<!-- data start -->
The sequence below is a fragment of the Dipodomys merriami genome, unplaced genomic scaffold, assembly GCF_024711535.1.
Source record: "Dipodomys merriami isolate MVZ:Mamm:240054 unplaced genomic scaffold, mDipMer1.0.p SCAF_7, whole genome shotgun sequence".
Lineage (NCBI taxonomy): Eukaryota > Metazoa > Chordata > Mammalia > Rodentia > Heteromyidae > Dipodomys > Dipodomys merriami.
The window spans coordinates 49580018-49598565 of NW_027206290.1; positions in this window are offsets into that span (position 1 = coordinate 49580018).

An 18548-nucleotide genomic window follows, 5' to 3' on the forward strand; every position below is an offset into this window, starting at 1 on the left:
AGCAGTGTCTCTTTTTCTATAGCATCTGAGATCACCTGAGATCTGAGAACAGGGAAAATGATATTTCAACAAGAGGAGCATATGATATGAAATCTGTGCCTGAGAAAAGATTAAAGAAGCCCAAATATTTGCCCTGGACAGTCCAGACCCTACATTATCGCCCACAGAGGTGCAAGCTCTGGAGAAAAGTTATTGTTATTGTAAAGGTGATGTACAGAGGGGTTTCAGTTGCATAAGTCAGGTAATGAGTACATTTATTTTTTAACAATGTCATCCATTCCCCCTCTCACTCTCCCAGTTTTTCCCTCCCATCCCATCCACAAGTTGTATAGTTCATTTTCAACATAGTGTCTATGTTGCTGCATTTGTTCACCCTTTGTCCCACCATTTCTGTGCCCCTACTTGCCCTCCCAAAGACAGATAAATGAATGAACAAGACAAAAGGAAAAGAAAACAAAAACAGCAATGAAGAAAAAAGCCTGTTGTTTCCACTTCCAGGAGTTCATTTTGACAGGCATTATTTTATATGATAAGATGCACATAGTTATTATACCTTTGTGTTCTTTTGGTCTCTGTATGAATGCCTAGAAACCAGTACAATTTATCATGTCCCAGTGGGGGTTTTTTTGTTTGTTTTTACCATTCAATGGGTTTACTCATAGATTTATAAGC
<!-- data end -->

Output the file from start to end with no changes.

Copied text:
The sequence below is a fragment of the Dipodomys merriami genome, unplaced genomic scaffold, assembly GCF_024711535.1.
Source record: "Dipodomys merriami isolate MVZ:Mamm:240054 unplaced genomic scaffold, mDipMer1.0.p SCAF_7, whole genome shotgun sequence".
Lineage (NCBI taxonomy): Eukaryota > Metazoa > Chordata > Mammalia > Rodentia > Heteromyidae > Dipodomys > Dipodomys merriami.
The window spans coordinates 49580018-49598565 of NW_027206290.1; positions in this window are offsets into that span (position 1 = coordinate 49580018).

An 18548-nucleotide genomic window follows, 5' to 3' on the forward strand; every position below is an offset into this window, starting at 1 on the left:
AGCAGTGTCTCTTTTTCTATAGCATCTGAGATCACCTGAGATCTGAGAACAGGGAAAATGATATTTCAACAAGAGGAGCATATGATATGAAATCTGTGCCTGAGAAAAGATTAAAGAAGCCCAAATATTTGCCCTGGACAGTCCAGACCCTACATTATCGCCCACAGAGGTGCAAGCTCTGGAGAAAAGTTATTGTTATTGTAAAGGTGATGTACAGAGGGGTTTCAGTTGCATAAGTCAGGTAATGAGTACATTTATTTTTTAACAATGTCATCCATTCCCCCTCTCACTCTCCCAGTTTTTCCCTCCCATCCCATCCACAAGTTGTATAGTTCATTTTCAACATAGTGTCTATGTTGCTGCATTTGTTCACCCTTTGTCCCACCATTTCTGTGCCCCTACTTGCCCTCCCAAAGACAGATAAATGAATGAACAAGACAAAAGGAAAAGAAAACAAAAACAGCAATGAAGAAAAAAGCCTGTTGTTTCCACTTCCAGGAGTTCATTTTGACAGGCATTATTTTATATGATAAGATGCACATAGTTATTATACCTTTGTGTTCTTTTGGTCTCTGTATGAATGCCTAGAAACCAGTACAATTTATCATGTCCCAGTGGGGGTTTTTTTGTTTGTTTTTACCATTCAATGGGTTTACTCATAGATTTATAAGC